TABLE III______________________________________Phase Stable Compositions A B______________________________________NaAEOS, as 100% active: 12.0% 12.0%NaLAS, as 100% active: 3.0% 3.0%Sodium chloride: 15.0% 15.0%Boric Acid 1.0% 1.0%Glycerol 2.0% 2.0%Borax · 5 H2 O 10.0% 10.0%Calcium chloride 0.1% 0.1%Enzyme (amylase/protease) 0.8% 0.8%Zinc Peroxide (55% active) 4.0% 4.0%Sodium sulfite 0.5% --Tinopal 5 BMX-C 0.4% 0.4%Water to balance to balancepH 8.0 8.25______________________________________
TABLE IV______________________________________Physical Stability (38° C.) 1 week 3 weeks______________________________________A phase stable1 phase stable1B phase stable1 phase stable1______________________________________ 1 phase stable = less than 1% separation of solid from liquid phase.
TABLE V______________________________________Enzyme StabilityEnzyme Stability at 38° C. Oxidant Stability at 38° C.Formula 1 week 3 weeks 1 week 3 weeks______________________________________A 100% 100% 100% 86%B 64% 11% 100% 99%______________________________________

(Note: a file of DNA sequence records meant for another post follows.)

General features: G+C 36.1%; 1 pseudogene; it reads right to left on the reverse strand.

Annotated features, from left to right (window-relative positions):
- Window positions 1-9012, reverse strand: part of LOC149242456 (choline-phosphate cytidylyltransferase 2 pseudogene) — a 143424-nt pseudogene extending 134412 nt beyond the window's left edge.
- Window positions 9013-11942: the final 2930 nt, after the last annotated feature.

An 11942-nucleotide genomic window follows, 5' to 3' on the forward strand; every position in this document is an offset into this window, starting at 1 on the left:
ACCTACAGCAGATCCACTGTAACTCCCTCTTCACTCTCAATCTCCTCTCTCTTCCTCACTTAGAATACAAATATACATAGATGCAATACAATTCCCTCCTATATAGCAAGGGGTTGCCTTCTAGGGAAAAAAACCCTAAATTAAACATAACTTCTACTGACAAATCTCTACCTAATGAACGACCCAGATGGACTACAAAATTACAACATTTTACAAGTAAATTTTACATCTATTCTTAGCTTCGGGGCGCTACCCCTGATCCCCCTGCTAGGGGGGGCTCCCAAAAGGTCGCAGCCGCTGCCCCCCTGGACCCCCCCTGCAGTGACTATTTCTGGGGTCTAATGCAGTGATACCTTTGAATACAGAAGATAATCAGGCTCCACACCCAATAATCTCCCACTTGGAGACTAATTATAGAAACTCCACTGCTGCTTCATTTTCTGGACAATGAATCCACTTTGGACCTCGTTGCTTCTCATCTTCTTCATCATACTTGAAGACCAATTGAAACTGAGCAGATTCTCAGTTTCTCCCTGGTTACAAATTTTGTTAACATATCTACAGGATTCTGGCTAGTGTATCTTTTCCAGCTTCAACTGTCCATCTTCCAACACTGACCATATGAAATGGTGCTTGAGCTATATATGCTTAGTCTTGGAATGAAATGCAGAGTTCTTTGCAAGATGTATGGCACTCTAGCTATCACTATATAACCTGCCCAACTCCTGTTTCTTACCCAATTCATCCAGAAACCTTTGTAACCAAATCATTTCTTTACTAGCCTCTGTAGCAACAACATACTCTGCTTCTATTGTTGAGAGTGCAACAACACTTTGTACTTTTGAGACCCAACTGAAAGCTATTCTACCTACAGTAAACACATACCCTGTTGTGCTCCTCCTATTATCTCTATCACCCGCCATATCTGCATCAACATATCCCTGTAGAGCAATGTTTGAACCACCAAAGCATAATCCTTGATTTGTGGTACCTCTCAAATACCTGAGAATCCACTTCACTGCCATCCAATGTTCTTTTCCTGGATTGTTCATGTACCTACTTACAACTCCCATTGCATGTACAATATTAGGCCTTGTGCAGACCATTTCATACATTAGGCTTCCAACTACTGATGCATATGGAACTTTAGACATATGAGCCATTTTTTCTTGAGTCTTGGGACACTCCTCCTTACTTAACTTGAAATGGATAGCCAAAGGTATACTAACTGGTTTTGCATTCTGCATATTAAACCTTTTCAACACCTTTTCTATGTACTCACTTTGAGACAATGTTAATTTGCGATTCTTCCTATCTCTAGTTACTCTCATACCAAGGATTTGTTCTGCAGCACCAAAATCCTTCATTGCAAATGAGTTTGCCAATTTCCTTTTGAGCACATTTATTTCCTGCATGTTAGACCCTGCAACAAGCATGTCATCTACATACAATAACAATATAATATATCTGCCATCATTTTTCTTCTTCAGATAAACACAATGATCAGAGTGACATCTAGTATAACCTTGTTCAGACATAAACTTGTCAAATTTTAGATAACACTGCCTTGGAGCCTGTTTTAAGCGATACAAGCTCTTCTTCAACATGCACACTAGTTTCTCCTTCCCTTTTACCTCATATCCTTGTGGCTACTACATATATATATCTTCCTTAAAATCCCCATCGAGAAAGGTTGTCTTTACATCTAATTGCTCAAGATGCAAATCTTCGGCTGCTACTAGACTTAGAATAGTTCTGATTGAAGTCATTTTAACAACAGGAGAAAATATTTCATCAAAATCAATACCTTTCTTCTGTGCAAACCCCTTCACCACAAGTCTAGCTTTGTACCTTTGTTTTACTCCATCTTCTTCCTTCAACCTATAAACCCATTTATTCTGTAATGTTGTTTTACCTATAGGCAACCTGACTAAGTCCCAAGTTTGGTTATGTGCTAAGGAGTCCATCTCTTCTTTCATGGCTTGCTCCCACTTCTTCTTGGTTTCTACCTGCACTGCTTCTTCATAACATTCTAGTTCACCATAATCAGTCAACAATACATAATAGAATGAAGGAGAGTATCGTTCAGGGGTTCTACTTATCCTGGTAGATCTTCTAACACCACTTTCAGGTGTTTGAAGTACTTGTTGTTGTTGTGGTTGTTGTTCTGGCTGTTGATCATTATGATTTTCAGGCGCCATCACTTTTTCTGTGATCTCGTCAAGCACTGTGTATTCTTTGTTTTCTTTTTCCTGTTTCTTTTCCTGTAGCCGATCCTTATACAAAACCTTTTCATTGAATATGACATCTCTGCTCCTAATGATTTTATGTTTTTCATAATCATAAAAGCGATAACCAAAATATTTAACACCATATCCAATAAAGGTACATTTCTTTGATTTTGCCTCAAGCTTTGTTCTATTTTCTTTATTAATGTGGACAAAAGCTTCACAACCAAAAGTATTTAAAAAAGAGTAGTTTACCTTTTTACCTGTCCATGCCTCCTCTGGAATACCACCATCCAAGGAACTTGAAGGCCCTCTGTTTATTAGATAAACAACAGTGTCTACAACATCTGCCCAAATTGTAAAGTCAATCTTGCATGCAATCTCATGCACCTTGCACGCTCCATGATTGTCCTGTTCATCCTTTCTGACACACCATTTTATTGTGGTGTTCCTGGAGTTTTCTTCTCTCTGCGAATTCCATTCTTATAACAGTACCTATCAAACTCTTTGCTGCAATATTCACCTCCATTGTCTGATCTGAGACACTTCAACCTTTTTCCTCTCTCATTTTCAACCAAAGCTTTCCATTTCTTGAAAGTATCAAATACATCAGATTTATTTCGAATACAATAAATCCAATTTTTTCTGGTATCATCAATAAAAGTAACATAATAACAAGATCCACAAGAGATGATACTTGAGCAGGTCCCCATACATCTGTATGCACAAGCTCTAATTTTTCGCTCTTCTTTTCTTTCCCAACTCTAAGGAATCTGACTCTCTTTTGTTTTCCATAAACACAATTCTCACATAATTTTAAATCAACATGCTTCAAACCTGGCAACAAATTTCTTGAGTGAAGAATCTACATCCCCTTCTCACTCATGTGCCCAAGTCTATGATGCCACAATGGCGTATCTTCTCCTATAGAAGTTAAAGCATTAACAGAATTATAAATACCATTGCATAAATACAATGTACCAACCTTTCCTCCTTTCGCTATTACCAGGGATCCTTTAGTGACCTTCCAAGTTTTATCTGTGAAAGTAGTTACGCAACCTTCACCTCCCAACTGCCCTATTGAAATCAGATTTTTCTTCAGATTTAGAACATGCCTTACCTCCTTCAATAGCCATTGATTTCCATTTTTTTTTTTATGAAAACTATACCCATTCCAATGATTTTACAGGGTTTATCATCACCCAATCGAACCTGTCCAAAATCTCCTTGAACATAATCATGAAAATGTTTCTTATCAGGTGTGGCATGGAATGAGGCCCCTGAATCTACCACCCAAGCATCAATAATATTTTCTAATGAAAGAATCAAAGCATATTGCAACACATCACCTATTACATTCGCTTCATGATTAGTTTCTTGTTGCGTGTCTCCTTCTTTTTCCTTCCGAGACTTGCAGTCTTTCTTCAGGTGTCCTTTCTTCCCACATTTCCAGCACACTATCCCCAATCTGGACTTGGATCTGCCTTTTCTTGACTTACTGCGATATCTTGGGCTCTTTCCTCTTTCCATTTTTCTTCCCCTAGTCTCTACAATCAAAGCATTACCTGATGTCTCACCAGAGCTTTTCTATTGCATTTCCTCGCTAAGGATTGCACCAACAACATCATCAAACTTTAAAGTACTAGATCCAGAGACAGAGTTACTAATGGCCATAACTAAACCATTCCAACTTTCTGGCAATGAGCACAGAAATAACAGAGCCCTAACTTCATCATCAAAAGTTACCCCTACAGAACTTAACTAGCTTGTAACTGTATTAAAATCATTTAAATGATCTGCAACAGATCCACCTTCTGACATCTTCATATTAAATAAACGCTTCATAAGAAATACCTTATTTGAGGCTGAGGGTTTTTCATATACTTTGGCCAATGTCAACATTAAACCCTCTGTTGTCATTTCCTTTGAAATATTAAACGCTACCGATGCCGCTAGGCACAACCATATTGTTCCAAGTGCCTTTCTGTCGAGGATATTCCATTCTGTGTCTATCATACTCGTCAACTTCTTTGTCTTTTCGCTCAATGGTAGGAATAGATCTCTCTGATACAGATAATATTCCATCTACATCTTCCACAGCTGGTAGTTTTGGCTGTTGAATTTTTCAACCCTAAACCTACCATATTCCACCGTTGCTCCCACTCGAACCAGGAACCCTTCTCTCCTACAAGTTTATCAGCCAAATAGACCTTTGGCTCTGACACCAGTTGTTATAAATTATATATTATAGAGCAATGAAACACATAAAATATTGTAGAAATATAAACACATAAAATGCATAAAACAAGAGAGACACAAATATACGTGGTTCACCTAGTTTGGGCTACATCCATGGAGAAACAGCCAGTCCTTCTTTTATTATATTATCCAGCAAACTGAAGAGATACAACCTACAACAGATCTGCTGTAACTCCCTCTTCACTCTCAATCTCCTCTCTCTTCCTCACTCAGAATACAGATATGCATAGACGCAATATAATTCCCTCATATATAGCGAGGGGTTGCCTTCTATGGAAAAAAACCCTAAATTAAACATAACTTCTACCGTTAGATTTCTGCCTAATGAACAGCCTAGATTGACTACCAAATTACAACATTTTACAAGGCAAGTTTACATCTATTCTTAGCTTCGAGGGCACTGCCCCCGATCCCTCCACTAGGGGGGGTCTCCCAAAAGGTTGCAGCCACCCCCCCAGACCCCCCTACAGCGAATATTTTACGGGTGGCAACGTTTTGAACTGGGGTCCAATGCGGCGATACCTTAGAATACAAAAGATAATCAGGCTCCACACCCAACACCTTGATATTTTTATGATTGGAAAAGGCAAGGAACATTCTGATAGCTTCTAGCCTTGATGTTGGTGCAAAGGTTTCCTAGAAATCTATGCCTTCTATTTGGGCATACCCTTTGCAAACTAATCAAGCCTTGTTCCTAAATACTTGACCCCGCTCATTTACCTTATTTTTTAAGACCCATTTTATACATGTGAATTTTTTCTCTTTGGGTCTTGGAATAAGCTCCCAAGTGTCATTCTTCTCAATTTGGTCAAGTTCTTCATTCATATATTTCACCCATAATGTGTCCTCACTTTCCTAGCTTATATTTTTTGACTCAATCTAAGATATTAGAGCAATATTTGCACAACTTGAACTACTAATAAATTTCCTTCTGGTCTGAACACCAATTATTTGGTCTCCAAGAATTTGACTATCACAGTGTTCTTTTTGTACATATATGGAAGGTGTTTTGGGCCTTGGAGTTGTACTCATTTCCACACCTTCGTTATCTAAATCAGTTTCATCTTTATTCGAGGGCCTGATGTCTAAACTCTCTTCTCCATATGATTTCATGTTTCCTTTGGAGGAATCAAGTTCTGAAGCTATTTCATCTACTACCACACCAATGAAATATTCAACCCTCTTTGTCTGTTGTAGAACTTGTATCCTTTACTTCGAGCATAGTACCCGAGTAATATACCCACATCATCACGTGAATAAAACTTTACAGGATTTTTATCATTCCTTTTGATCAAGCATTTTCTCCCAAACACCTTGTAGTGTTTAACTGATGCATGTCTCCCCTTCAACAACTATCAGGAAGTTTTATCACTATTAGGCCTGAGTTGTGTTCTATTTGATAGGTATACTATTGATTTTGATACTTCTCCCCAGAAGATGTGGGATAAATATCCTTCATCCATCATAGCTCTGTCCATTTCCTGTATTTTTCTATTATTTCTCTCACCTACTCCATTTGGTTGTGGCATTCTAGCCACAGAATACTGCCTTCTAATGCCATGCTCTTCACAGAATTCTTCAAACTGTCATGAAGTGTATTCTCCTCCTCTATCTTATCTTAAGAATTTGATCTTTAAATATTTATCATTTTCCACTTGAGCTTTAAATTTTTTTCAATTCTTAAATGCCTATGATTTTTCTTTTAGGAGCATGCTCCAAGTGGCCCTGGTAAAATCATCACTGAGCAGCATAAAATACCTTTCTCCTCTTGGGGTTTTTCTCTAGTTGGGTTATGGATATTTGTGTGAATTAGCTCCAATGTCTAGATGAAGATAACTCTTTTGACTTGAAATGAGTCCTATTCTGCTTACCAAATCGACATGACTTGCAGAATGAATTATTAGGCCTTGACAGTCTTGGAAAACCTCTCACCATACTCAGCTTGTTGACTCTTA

From the foregoing, it is apparent that a structured liquid comprising a mixture of anionic surfactants is desirable to stably suspend the particulate insoluble oxidant. If the liquid is too thin or unstructured, the solid phase may settle out.
Additionally, the use of discrete amounts of reducing agents/anti-oxidants dramatically improves enzyme stability in the liquid detergents containing essentially insoluble oxidants.